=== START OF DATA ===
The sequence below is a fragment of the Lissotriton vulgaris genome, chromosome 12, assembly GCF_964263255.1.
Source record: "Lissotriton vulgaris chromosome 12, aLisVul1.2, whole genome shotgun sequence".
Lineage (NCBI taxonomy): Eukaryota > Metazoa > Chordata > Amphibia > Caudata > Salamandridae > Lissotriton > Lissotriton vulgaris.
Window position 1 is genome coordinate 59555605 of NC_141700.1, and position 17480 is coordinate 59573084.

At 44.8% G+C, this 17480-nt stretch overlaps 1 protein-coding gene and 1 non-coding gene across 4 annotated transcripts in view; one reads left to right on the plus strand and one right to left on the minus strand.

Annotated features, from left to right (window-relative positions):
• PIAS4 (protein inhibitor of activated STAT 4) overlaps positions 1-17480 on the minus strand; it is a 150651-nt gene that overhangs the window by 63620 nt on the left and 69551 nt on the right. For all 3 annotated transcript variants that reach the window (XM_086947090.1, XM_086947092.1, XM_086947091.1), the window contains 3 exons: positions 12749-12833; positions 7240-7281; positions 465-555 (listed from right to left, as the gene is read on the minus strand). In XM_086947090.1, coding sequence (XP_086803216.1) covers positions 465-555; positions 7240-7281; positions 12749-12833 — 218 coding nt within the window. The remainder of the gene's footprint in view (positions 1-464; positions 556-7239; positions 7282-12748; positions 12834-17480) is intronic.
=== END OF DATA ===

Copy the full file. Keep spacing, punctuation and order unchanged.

The sequence below is a fragment of the Lissotriton vulgaris genome, chromosome 12, assembly GCF_964263255.1.
Source record: "Lissotriton vulgaris chromosome 12, aLisVul1.2, whole genome shotgun sequence".
Lineage (NCBI taxonomy): Eukaryota > Metazoa > Chordata > Amphibia > Caudata > Salamandridae > Lissotriton > Lissotriton vulgaris.
Window position 1 is genome coordinate 59555605 of NC_141700.1, and position 17480 is coordinate 59573084.

At 44.8% G+C, this 17480-nt stretch overlaps 1 protein-coding gene and 1 non-coding gene across 4 annotated transcripts in view; one reads left to right on the plus strand and one right to left on the minus strand.

Annotated features, from left to right (window-relative positions):
• PIAS4 (protein inhibitor of activated STAT 4) overlaps positions 1-17480 on the minus strand; it is a 150651-nt gene that overhangs the window by 63620 nt on the left and 69551 nt on the right. For all 3 annotated transcript variants that reach the window (XM_086947090.1, XM_086947092.1, XM_086947091.1), the window contains 3 exons: positions 12749-12833; positions 7240-7281; positions 465-555 (listed from right to left, as the gene is read on the minus strand). In XM_086947090.1, coding sequence (XP_086803216.1) covers positions 465-555; positions 7240-7281; positions 12749-12833 — 218 coding nt within the window. The remainder of the gene's footprint in view (positions 1-464; positions 556-7239; positions 7282-12748; positions 12834-17480) is intronic.